Directed by Greg Mottola, the same guy who did “Superbad” and a few eps of the unparalleled “Arrested Development,” “Adventureland” introduces us to new college graduate James (Jesse Eisenberg), who plans to spend summer in Europe before heading to grad school in New York. Alas, his dad’s setback at work result in the family moving to Pittsburgh and our hero working at the local amusement park. What a curious turn of events.

As you might guess, the park holds all manner of characters, from boss Bill Hader to sidekick Martin Starr (Bill from “Freaks and Geeks”) to tramp Margarita Levieva to maintenance man/local band member Ryan Reynolds. Oh, and there’s the sulky-cute girl in the form of Kristen Stewart, and since I haven’t seen one second of a “Twilight” movie, I’m not sick of her yet.

The kids knock around the park, then drink and smoke pot at night. Our couple forms a bond, albeit a relatively chaste one, with Eisenberg doing his typical teen angst thing – even if he’s in his 20s now. Meanwhile, unbeknownst to him, his would-be paramour is hooking up with Reynolds, who happens to be married. Doesn’t seem like she’s much into him, but just sees it as something to do.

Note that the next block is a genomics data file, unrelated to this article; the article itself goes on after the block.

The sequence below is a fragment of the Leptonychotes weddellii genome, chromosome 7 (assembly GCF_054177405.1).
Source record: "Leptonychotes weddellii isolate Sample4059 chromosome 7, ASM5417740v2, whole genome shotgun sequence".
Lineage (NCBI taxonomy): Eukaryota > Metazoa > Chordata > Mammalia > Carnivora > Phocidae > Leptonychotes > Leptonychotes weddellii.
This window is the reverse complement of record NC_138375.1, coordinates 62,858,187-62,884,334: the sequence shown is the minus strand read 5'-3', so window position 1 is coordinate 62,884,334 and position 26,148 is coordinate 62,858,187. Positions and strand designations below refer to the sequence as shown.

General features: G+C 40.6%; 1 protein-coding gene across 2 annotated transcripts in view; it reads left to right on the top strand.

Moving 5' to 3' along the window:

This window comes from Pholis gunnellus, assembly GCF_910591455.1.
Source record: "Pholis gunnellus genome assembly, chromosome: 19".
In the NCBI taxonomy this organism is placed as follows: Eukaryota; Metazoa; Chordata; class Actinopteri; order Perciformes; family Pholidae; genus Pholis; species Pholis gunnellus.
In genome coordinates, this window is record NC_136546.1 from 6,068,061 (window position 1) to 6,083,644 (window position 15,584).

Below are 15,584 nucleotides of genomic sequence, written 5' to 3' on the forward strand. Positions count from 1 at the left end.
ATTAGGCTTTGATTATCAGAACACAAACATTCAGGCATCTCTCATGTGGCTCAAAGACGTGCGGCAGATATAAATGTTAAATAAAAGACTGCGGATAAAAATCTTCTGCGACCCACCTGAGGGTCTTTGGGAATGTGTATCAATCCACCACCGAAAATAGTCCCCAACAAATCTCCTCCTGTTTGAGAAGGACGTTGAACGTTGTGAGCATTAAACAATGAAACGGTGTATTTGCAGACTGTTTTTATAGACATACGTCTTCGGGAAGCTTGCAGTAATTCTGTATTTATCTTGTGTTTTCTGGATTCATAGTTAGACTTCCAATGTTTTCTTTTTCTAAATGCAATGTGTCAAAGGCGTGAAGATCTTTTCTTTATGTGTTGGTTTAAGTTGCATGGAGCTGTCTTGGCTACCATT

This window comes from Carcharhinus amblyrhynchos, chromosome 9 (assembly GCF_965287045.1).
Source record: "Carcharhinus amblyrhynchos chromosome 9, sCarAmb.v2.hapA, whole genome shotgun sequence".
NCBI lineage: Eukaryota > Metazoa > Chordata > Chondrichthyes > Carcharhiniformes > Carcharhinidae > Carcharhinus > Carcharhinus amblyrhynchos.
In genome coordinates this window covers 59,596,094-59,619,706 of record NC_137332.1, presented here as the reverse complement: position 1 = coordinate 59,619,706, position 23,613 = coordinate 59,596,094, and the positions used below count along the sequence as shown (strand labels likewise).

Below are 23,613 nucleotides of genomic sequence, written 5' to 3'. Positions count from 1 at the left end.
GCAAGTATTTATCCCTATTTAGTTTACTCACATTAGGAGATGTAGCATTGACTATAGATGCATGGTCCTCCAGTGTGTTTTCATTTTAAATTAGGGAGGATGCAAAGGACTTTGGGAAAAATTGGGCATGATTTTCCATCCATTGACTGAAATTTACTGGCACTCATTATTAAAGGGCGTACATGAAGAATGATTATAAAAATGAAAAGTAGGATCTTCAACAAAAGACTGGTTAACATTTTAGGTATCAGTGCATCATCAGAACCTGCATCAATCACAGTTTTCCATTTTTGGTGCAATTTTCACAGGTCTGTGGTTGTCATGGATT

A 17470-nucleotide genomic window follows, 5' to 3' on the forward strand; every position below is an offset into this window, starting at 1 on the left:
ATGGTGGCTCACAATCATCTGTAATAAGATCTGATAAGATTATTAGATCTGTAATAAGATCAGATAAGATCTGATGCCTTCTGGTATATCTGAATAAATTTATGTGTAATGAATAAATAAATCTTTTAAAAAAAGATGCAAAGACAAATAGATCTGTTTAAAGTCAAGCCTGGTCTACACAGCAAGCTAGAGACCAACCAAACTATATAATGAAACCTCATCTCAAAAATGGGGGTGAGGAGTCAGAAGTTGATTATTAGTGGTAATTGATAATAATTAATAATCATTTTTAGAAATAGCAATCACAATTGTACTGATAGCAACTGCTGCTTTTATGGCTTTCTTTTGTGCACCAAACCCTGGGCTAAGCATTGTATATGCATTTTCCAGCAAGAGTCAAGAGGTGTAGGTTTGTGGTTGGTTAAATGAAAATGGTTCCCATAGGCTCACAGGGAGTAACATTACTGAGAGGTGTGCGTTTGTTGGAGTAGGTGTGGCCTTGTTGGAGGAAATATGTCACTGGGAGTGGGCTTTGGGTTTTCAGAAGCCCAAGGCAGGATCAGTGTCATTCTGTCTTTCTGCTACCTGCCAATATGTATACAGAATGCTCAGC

Helping this somewhat simple story is the setting and atmosphere – from life in the amusement park to some seriously good ‘80s music. And no, I’m not talking about Cyndi Lauper and Dexy’s Midnight Runners. (Although the monotony of Falco’s “Rock Me Amadeus” makes for some hilarity.)

While there are plenty of laughs, this movie separates itself from other recent comedies because of the true notes struck by both Eisenberg and Stewart. Compared with “Superbad” – where I didn’t quite buy the drunken love confessions of the two lead guys – I totally bought these two getting together, then having issues. Reynolds also was believable as the older guy who seems to have it together but is more than a little pathetic.

Yeah, you can say this one got to me a little bit beyond the ha-ha stuff. The latter alone makes “Adventureland” worth a look, but the matters of heart give it more depth and really round out the story. Kind of like those pants rounded out Lisa P.’s butt. Pow!

Tuesday, December 15, 2009

Twice the vice: "Duplicity"